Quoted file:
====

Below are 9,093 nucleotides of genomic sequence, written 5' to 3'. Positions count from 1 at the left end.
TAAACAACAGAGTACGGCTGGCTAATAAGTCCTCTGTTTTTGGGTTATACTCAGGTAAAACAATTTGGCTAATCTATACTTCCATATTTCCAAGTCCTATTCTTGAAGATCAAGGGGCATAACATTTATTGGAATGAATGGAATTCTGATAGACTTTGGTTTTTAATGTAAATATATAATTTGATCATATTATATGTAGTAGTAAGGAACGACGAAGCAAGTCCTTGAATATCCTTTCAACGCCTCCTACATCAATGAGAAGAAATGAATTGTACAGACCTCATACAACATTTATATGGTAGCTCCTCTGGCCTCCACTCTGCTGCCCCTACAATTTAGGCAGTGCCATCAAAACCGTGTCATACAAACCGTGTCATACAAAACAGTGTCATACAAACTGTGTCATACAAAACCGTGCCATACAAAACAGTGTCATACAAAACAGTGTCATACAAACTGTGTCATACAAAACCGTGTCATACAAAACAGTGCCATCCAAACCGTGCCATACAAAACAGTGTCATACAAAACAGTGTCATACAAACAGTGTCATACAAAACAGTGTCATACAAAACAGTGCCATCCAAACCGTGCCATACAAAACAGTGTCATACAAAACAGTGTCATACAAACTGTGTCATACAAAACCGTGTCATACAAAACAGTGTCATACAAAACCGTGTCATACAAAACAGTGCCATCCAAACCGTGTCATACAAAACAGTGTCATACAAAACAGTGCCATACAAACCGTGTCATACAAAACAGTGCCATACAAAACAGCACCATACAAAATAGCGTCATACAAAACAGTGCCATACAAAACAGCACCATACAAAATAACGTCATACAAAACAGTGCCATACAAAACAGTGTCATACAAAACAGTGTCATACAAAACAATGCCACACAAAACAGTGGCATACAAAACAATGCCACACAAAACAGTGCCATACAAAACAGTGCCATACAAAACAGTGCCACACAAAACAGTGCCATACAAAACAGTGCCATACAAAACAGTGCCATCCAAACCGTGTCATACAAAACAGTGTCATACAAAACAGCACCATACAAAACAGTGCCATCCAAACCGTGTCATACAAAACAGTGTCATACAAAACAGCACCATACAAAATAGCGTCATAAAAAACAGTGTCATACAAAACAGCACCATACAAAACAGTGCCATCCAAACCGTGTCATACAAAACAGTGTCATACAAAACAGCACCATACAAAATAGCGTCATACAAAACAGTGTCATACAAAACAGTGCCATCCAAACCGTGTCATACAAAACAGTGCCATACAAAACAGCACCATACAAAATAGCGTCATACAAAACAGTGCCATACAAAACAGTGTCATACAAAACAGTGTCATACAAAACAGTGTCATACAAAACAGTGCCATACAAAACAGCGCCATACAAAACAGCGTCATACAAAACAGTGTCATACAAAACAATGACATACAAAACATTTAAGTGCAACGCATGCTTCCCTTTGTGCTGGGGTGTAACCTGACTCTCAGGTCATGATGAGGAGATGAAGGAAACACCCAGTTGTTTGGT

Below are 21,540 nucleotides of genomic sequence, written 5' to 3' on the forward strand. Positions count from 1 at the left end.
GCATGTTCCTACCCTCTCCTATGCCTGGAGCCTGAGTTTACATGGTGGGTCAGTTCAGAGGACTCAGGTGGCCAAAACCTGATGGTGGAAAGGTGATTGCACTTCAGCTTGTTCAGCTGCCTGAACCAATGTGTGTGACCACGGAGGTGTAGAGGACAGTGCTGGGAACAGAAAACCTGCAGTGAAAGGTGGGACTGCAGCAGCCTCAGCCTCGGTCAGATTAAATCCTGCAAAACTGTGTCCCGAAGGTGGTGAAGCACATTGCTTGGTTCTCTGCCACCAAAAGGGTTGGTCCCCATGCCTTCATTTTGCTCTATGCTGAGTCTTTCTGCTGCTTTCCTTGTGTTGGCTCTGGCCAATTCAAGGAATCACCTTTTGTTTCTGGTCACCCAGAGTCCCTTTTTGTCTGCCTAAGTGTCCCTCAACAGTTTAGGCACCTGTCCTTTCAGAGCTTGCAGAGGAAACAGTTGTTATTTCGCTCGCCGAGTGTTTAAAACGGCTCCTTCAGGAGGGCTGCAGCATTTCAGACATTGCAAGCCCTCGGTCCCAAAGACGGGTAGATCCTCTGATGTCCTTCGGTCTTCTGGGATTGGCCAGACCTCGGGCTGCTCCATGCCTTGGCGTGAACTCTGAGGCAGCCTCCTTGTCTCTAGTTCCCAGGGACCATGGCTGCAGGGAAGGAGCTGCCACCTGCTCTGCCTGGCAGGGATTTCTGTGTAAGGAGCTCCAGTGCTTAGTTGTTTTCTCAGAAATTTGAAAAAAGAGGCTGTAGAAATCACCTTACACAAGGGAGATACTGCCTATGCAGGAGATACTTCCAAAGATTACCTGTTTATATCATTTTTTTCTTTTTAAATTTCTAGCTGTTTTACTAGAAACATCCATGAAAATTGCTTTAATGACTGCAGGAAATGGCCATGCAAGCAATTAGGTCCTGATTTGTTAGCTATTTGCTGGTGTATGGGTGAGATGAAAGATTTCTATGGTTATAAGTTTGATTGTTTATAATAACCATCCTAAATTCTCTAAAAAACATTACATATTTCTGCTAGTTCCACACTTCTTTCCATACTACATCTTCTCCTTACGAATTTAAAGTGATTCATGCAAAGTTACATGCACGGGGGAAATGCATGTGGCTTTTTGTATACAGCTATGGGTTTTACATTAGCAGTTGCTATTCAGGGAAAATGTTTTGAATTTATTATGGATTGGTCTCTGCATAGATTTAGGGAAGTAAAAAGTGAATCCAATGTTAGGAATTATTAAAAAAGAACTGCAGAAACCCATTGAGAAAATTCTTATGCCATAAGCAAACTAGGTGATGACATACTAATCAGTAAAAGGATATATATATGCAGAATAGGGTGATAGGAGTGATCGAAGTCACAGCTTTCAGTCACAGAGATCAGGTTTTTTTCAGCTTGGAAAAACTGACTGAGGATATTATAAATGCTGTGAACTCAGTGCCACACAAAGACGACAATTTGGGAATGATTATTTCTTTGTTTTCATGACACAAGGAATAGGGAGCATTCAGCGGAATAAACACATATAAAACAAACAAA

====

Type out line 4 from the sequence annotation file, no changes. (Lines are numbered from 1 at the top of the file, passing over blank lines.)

GCATGTTCCTACCCTCTCCTATGCCTGGAGCCTGAGTTTACATGGTGGGTCAGTTCAGAGGACTCAGGTGGCCAAAACCTGATGGTGGAAAGGTGATTGCACTTCAGCTTGTTCAGCTGCCTGAACCAATGTGTGTGACCACGGAGGTGTAGAGGACAGTGCTGGGAACAGAAAACCTGCAGTGAAAGGTGGGACTGCAGCAGCCTCAGCCTCGGTCAGATTAAATCCTGCAAAACTGTGTCCCGAAGGTGGTGAAGCACATTGCTTGGTTCTCTGCCACCAAAAGGGTTGGTCCCCATGCCTTCATTTTGCTCTATGCTGAGTCTTTCTGCTGCTTTCCTTGTGTTGGCTCTGGCCAATTCAAGGAATCACCTTTTGTTTCTGGTCACCCAGAGTCCCTTTTTGTCTGCCTAAGTGTCCCTCAACAGTTTAGGCACCTGTCCTTTCAGAGCTTGCAGAGGAAACAGTTGTTATTTCGCTCGCCGAGTGTTTAAAACGGCTCCTTCAGGAGGGCTGCAGCATTTCAGACATTGCAAGCCCTCGGTCCCAAAGACGGGTAGATCCTCTGATGTCCTTCGGTCTTCTGGGATTGGCCAGACCTCGGGCTGCTCCATGCCTTGGCGTGAACTCTGAGGCAGCCTCCTTGTCTCTAGTTCCCAGGGACCATGGCTGCAGGGAAGGAGCTGCCACCTGCTCTGCCTGGCAGGGATTTCTGTGTAAGGAGCTCCAGTGCTTAGTTGTTTTCTCAGAAATTTGAAAAAAGAGGCTGTAGAAATCACCTTACACAAGGGAGATACTGCCTATGCAGGAGATACTTCCAAAGATTACCTGTTTATATCATTTTTTTCTTTTTAAATTTCTAGCTGTTTTACTAGAAACATCCATGAAAATTGCTTTAATGACTGCAGGAAATGGCCATGCAAGCAATTAGGTCCTGATTTGTTAGCTATTTGCTGGTGTATGGGTGAGATGAAAGATTTCTATGGTTATAAGTTTGATTGTTTATAATAACCATCCTAAATTCTCTAAAAAACATTACATATTTCTGCTAGTTCCACACTTCTTTCCATACTACATCTTCTCCTTACGAATTTAAAGTGATTCATGCAAAGTTACATGCACGGGGGAAATGCATGTGGCTTTTTGTATACAGCTATGGGTTTTACATTAGCAGTTGCTATTCAGGGAAAATGTTTTGAATTTATTATGGATTGGTCTCTGCATAGATTTAGGGAAGTAAAAAGTGAATCCAATGTTAGGAATTATTAAAAAAGAACTGCAGAAACCCATTGAGAAAATTCTTATGCCATAAGCAAACTAGGTGATGACATACTAATCAGTAAAAGGATATATATATGCAGAATAGGGTGATAGGAGTGATCGAAGTCACAGCTTTCAGTCACAGAGATCAGGTTTTTTTCAGCTTGGAAAAACTGACTGAGGATATTATAAATGCTGTGAACTCAGTGCCACACAAAGACGACAATTTGGGAATGATTATTTCTTTGTTTTCATGACACAAGGAATAGGGAGCATTCAGCGGAATAAACACATATAAAACAAACAAA